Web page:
"It was tough," manager Bob Melvin said of demoting Weeks. "He's had a good spring, certainly offensively more than defensively at this point, but he's worked very hard on his defense and will continue to work very hard on his defense. It was a difficult cut, but we have to cut our numbers down at some point."

Should the A's deem Sizemore unprepared for regular season games before they set their roster, there's a possibility that Rosales and Sogard could form a platoon at second base. And if the decision comes down to choosing just one of those two players, Rosales holds the edge because he's out of options.

"Their versatility helps them out," Melvin said, "and they're having great springs."

The A's also optioned Shane Peterson to Triple-A on Sunday following an inspiring showing. The outfielder put together a .408 average in his first big league camp.

"He had an unbelievable camp," Melvin said. "All of the coaches just rave about him -- and probably didn't see him play his best position, which is first base. This guy is very close to being a big leaguer, and I feel he could play at the big league level right now."

Said Peterson: "That was kind of my main focus, trying to make a good first impression. Bob said numerous times they went through almost 50 guys last year, so there's a lot of opportunity."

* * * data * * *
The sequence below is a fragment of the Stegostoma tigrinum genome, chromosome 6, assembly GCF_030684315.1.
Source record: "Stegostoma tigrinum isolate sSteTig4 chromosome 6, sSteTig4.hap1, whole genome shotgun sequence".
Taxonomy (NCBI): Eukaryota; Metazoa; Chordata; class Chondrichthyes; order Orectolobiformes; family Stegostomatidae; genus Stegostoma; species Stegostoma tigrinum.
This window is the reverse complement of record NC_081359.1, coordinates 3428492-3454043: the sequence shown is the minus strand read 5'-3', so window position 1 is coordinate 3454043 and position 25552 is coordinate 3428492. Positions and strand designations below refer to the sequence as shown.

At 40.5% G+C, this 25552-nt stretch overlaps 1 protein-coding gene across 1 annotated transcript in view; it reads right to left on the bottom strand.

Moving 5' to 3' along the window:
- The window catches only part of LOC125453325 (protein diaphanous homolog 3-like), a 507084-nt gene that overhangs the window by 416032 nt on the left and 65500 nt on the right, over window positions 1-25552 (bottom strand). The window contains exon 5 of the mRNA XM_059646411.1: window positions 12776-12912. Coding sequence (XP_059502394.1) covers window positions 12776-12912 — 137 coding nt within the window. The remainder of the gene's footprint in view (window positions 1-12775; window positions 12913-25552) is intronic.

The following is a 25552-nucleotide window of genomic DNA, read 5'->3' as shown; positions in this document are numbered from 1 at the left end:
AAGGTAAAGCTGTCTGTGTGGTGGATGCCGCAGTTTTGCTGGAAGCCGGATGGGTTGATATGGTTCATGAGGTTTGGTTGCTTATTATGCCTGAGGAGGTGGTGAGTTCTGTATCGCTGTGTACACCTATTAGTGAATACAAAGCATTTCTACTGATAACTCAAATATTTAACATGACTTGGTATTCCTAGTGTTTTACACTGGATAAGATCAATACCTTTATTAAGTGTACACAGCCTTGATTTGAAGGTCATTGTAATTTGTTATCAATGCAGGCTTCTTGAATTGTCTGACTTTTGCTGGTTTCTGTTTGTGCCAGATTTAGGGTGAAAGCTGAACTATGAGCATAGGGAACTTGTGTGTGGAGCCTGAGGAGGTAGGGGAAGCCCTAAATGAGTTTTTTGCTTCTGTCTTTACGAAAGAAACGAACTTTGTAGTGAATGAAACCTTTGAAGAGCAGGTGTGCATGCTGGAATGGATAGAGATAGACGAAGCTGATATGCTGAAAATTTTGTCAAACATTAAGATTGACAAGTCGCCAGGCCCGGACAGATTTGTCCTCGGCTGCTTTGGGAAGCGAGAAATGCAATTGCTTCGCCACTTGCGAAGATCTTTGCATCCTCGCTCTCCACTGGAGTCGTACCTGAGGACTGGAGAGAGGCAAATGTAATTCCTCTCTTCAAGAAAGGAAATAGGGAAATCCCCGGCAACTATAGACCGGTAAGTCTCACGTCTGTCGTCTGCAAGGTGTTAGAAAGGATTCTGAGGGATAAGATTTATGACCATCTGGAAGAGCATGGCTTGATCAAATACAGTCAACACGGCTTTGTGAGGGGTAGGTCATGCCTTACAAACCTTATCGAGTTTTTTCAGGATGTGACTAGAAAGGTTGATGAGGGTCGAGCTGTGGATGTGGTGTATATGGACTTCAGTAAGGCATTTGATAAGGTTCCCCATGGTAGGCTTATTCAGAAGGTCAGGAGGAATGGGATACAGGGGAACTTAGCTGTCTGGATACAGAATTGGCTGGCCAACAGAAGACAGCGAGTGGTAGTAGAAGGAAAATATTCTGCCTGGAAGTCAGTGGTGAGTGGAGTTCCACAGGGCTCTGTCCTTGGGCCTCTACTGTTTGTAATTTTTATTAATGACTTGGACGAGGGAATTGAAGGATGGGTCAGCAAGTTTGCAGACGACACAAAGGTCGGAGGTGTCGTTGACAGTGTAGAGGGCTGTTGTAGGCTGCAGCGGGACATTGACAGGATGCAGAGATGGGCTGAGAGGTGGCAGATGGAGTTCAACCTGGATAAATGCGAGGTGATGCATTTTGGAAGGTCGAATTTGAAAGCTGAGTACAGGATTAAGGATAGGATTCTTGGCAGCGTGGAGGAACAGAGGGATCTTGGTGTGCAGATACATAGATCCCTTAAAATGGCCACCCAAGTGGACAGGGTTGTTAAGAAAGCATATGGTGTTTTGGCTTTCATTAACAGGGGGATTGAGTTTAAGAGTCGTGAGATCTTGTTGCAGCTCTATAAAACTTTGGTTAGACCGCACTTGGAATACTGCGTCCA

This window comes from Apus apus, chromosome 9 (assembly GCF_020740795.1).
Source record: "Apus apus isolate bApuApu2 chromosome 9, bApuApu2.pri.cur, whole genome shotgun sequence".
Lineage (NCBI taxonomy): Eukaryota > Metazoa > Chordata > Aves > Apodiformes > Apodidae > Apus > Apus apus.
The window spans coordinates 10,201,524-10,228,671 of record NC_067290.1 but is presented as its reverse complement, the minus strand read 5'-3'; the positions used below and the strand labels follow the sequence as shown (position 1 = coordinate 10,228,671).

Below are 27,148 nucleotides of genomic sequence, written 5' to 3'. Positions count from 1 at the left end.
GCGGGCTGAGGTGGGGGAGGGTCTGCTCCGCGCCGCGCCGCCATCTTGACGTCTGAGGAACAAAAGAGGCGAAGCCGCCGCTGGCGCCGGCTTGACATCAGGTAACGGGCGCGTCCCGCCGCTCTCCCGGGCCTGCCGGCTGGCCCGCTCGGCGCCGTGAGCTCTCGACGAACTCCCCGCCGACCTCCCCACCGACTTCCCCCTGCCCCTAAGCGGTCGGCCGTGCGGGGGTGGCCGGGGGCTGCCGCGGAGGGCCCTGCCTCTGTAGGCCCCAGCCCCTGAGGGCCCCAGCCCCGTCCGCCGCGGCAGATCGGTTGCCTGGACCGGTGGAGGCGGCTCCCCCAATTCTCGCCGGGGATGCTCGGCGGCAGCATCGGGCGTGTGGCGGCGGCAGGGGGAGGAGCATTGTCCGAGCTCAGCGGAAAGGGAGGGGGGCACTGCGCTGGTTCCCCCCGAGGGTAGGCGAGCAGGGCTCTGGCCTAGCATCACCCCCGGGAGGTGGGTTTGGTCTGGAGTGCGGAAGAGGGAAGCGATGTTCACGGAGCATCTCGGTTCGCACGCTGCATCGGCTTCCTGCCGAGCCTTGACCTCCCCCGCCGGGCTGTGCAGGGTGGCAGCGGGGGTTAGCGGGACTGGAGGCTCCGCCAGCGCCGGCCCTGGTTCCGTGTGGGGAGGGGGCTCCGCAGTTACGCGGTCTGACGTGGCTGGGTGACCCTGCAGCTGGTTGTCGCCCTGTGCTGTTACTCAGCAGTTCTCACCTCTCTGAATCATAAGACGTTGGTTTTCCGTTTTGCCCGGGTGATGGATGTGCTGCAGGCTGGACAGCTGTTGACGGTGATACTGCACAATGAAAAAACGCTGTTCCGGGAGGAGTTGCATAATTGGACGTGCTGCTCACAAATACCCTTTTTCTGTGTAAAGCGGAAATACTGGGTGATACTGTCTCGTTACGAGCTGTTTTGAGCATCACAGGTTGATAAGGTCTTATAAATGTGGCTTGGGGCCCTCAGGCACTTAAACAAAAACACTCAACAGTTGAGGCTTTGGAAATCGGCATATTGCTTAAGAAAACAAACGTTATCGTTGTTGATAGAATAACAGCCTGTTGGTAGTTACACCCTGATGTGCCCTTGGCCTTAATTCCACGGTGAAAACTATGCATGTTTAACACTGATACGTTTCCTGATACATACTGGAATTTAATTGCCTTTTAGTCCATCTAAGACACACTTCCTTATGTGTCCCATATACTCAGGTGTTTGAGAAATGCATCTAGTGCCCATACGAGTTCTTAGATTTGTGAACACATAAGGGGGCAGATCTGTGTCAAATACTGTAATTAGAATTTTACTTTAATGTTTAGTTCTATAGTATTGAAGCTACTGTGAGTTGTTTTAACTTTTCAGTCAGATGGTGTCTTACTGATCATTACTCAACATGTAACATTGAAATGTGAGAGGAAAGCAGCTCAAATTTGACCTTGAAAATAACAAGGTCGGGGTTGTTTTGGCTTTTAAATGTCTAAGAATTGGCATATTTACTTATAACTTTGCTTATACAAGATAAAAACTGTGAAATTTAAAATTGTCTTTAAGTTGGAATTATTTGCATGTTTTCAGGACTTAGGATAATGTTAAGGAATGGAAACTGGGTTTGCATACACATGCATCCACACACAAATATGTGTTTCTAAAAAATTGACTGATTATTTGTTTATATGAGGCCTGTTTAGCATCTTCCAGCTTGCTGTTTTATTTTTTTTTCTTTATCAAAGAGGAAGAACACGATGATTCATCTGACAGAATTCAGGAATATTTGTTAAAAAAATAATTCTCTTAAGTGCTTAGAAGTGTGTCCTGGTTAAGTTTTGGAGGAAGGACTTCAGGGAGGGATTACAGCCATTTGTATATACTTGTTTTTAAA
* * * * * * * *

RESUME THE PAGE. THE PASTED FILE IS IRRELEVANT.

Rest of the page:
Okajima happy to bide his time in Minors

PHOENIX -- The A's are soon likely to set their roster without Hideki Okajima's name on it, but the veteran reliever says he's fine with continuing his career in the Minors while waiting for a chance to pitch in Oakland.

"I'm completely fine with it," Okajima said Sunday. "I signed a Minor League contract, and I'm just happy to be pitching in America again, no matter where it is."

For three straight days Okajima appeared on the A's pitching list, but never got into a game. Finally, on Sunday, he was brought in for the seventh inning, and he stranded two on base, his ERA lowered to 5.19 by day's end.

Okajima has been spotty this spring, and he essentially needed to be perfect to have any chance of grabbing hold of a roster spot. He's one of 13 relievers vying for seven bullpen openings, three of which are already guaranteed to Grant Balfour, Ryan Cook and Sean Doolittle. The others are likely to go to the four relievers out of options: Jerry Blevins, Chris Resop, Pat Neshek and Travis Blackley.

This marks Okajima's first spring in Arizona, and it's presented quite the learning curve for the veteran.

"It's been tough," he said through a translator. "Compared to Florida, it's so dry, and the ball flies a lot farther here. I'm quite surprised at the difference. It's a good place to gain experience.

"I'm happy with the improvements I've made. … If the season started tomorrow, I would be ready."

Jane Lee is a reporter for MLB.com. Read her blog, Major Lee-ague, and follow her on Twitter @JaneMLB. This story was not subject to the approval of Major League Baseball or its clubs.